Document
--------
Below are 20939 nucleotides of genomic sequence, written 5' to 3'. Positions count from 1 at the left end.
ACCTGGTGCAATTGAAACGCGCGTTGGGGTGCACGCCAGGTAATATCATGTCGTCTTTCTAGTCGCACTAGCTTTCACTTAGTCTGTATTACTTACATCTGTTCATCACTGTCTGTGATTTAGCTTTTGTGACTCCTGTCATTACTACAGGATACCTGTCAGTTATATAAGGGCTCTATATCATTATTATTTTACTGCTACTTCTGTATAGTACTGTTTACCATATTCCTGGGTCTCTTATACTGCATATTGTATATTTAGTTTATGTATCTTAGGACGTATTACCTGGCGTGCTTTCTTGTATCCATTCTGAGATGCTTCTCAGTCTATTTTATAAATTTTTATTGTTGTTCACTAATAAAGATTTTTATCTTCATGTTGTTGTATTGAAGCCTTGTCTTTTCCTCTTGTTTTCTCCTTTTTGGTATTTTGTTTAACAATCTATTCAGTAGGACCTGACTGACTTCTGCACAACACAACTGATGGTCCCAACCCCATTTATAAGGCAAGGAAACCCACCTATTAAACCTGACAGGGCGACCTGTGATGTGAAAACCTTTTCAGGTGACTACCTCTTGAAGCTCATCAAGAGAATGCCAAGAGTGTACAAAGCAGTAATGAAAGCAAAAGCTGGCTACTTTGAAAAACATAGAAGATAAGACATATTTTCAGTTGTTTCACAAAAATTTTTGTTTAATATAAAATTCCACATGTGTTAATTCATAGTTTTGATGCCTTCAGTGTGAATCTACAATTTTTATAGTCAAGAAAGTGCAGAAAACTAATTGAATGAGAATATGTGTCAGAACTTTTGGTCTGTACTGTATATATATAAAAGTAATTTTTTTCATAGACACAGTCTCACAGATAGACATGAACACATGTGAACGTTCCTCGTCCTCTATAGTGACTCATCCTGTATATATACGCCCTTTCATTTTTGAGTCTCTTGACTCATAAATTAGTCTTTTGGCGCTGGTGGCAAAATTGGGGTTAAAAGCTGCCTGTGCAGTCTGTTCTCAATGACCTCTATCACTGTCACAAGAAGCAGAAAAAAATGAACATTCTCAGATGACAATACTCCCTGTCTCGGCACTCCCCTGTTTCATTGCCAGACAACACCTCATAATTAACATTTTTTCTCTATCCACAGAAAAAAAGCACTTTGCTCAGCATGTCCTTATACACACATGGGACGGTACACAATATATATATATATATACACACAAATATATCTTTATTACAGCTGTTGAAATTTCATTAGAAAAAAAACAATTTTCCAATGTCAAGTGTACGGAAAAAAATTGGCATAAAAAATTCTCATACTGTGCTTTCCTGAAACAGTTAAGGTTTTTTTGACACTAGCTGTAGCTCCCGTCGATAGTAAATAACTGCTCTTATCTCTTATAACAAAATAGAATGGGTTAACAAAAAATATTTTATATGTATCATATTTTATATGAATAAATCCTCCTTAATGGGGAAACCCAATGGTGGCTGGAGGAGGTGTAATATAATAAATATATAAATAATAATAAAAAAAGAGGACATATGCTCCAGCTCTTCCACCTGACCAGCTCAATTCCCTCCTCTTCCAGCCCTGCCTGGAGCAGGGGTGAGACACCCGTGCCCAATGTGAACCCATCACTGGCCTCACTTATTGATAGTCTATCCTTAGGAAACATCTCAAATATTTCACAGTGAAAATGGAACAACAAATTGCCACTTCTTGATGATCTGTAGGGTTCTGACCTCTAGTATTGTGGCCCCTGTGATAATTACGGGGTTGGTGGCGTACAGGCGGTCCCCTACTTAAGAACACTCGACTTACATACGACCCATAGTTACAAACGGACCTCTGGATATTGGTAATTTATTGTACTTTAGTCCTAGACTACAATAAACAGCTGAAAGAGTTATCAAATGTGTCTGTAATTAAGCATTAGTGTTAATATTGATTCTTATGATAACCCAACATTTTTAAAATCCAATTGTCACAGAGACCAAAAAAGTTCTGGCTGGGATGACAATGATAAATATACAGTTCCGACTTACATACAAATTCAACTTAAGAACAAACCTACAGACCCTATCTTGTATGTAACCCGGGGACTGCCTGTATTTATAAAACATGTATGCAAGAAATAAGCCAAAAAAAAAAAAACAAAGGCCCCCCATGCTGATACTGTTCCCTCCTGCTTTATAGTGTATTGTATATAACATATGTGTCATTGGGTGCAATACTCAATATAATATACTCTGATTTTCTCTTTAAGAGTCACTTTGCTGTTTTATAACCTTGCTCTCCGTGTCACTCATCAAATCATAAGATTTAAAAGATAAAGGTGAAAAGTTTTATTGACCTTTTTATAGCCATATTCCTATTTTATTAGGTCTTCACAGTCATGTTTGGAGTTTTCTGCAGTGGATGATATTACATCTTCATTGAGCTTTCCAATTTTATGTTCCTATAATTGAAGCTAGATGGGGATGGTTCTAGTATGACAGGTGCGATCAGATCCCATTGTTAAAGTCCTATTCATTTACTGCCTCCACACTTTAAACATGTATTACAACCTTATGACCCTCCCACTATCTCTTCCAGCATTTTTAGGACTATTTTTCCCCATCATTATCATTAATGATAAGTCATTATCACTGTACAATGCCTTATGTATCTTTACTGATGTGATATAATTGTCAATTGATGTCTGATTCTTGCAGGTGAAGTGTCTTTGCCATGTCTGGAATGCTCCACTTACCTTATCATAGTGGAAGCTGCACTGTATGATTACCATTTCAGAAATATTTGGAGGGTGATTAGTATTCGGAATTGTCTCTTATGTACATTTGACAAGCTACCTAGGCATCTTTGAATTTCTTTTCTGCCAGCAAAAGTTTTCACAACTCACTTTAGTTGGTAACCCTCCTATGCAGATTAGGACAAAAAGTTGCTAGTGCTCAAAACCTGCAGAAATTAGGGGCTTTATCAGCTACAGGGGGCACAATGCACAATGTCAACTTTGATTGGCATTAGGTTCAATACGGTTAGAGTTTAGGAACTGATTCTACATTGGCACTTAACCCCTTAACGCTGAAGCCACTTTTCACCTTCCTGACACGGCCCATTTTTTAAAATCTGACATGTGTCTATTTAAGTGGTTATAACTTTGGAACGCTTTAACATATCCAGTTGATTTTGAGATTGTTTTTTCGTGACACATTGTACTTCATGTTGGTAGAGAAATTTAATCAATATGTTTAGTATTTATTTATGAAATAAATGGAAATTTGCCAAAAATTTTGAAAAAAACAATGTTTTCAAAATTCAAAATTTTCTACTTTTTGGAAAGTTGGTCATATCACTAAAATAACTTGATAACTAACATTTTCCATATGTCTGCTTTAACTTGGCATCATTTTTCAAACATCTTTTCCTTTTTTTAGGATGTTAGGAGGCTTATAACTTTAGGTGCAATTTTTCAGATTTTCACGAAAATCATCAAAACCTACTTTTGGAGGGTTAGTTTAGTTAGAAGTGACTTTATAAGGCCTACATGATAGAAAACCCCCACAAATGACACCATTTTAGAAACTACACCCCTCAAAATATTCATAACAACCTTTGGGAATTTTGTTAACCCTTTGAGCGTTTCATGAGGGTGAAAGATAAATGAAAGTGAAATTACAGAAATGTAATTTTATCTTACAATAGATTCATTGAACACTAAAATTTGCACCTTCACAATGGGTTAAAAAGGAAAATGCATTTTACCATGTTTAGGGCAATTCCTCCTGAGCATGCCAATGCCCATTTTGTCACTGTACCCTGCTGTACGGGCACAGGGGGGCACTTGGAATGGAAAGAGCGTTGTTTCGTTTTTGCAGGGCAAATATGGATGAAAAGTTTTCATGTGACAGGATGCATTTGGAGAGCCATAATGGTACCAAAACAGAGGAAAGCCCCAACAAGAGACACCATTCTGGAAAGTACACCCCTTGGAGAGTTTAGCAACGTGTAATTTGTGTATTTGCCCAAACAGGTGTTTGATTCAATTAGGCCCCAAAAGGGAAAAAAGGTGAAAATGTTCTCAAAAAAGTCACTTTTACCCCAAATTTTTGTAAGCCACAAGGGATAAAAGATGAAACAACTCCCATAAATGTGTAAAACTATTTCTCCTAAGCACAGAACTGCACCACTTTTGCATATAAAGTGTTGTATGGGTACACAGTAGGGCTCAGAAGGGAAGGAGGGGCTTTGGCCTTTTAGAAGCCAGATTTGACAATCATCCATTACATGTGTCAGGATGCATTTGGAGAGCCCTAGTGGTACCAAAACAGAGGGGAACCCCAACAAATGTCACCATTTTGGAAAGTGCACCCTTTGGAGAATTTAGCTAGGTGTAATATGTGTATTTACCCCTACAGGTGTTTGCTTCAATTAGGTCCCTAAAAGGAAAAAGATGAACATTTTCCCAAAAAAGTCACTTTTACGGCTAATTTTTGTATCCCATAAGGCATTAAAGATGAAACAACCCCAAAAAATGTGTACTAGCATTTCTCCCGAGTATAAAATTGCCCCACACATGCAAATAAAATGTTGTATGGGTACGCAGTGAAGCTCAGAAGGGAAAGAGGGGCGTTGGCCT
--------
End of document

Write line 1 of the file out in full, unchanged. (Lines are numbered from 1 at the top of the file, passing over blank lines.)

Below are 20939 nucleotides of genomic sequence, written 5' to 3'. Positions count from 1 at the left end.